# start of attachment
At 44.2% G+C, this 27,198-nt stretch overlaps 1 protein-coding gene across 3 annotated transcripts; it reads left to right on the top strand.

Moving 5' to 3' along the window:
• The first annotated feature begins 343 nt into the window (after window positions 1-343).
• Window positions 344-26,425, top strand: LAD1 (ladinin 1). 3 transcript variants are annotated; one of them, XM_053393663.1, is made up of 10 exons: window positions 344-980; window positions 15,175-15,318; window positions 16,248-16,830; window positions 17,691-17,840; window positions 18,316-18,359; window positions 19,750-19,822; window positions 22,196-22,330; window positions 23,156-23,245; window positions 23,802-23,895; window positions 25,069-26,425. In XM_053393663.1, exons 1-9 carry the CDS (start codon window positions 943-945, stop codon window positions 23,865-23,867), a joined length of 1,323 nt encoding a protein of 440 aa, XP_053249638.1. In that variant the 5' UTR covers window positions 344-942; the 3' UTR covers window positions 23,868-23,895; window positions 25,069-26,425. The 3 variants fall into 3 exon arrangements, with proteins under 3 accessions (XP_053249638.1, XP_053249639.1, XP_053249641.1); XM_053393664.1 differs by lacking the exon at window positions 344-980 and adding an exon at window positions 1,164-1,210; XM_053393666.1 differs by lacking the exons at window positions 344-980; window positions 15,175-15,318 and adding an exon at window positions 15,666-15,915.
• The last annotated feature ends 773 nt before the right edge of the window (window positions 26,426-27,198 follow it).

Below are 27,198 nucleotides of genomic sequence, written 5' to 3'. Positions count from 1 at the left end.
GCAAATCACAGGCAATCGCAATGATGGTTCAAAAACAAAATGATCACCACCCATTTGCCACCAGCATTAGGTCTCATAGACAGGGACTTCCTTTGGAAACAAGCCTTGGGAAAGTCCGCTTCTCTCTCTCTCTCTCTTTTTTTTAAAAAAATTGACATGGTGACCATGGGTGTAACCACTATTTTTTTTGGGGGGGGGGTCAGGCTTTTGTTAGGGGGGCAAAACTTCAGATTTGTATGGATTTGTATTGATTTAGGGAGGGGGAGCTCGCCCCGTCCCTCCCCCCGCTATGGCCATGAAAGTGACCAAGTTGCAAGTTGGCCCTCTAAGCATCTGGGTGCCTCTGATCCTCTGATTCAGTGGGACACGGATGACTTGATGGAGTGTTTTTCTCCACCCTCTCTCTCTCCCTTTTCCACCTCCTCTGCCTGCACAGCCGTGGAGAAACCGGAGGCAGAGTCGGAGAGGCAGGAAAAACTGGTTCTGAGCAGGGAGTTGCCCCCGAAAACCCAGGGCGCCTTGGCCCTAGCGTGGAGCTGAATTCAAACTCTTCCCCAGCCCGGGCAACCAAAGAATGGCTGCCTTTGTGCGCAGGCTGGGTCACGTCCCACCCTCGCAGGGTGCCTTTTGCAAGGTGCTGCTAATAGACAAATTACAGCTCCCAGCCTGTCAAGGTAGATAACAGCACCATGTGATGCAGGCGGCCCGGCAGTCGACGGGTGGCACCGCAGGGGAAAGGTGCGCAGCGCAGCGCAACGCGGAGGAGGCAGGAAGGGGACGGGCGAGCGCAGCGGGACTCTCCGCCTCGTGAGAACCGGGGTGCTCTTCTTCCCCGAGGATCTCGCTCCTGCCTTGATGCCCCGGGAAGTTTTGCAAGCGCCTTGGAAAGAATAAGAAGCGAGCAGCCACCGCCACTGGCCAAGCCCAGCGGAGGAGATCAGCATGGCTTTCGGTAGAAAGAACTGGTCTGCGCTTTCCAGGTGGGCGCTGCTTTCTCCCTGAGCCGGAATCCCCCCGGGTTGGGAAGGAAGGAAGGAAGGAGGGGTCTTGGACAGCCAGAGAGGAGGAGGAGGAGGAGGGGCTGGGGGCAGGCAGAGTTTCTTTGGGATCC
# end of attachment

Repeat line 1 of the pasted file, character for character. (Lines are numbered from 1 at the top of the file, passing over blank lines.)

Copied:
At 44.2% G+C, this 27,198-nt stretch overlaps 1 protein-coding gene across 3 annotated transcripts; it reads left to right on the top strand.